European Coal and Steel Community (1952-2002)
The European Coal and Steel Community or ECSC ("Communauté européenne du charbon et de l'acier" or "CECA") was a supranational institution founded by the Treaty of Paris of 18 April 1951.
Six countries signed the Treaty: France, West Germany, Belgium, Netherlands, Luxembourg and Italy. The UK did not want to join as it rejected the idea of a supranational authority. All the countries of the ECSC joined the EEC in 1957.
The economic aim of the ECSC was to rationalize production of coal and steel, and create jobs and a single market for those commodities within the countries of the Community.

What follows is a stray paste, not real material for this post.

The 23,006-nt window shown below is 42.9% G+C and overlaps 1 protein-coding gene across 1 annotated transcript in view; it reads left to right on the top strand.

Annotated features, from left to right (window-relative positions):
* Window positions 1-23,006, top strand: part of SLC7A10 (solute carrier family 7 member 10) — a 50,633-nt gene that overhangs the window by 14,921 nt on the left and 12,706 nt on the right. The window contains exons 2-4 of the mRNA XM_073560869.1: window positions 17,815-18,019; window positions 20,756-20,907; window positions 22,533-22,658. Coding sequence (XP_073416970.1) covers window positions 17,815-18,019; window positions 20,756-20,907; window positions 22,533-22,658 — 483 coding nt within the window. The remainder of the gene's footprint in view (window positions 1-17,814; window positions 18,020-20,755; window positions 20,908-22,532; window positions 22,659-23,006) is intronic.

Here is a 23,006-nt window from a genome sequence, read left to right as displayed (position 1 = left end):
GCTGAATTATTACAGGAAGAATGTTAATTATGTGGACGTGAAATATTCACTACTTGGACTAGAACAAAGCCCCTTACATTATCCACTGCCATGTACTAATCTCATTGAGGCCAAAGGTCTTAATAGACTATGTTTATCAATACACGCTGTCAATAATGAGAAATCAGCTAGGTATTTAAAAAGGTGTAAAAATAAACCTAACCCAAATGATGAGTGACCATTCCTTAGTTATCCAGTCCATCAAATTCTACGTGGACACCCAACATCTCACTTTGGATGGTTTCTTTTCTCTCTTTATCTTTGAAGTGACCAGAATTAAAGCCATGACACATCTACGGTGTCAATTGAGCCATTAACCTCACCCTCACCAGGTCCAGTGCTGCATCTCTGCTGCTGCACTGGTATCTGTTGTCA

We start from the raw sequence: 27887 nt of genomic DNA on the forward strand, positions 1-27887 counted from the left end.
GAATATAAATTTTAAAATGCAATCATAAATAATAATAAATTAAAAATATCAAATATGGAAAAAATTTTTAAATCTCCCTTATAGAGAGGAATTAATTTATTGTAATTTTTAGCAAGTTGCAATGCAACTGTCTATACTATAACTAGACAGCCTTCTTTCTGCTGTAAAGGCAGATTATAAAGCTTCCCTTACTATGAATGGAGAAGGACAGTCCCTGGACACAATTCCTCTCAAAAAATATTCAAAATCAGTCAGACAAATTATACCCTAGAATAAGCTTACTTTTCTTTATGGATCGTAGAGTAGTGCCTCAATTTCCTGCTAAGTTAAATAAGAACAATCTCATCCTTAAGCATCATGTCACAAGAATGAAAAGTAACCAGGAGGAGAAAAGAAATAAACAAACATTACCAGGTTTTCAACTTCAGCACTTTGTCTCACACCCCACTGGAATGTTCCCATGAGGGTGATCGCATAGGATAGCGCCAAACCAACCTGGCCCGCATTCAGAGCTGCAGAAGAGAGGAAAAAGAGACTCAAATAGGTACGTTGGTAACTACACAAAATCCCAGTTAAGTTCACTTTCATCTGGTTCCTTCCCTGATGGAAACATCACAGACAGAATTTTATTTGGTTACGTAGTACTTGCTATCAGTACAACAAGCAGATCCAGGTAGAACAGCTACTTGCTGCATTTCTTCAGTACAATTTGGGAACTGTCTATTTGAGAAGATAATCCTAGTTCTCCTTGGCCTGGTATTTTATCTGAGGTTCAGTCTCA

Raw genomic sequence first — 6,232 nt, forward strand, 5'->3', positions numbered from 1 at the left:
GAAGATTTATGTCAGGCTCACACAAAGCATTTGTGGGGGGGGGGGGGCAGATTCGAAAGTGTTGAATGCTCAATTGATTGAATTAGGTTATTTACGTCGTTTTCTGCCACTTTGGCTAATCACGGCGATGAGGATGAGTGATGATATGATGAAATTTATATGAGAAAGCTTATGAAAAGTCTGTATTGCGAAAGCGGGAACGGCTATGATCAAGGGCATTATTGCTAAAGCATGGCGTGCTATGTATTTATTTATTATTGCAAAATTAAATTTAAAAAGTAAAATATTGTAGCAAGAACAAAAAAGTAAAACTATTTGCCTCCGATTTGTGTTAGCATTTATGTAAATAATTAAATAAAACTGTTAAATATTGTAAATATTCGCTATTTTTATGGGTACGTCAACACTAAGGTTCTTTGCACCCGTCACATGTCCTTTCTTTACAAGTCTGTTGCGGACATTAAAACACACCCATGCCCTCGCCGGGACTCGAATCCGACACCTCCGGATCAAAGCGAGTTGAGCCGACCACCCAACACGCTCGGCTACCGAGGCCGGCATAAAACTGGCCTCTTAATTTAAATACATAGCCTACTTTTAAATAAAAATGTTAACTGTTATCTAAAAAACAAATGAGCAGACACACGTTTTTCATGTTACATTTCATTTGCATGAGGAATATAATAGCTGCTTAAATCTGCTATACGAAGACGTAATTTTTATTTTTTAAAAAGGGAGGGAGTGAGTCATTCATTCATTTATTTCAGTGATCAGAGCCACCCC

Its political aim was to unite the countries of Europe, making war between them theoretically impossible (coal and steel were of symbolic value too as they were main resources to make weapons).
It was hoped that the ECSC would encourage the creation of other democratic supranational communities, each dealing with particular sectors (the economy and trade, defence, politics). In this way, European unification would be gradually achieved.
The 50-year Treaty expired in 2002. The ECSC was quite successful economically (steel production increased, working conditions improved, etc.), as well as politically: it acted as the model for the communities and institutions that were subsequently set up.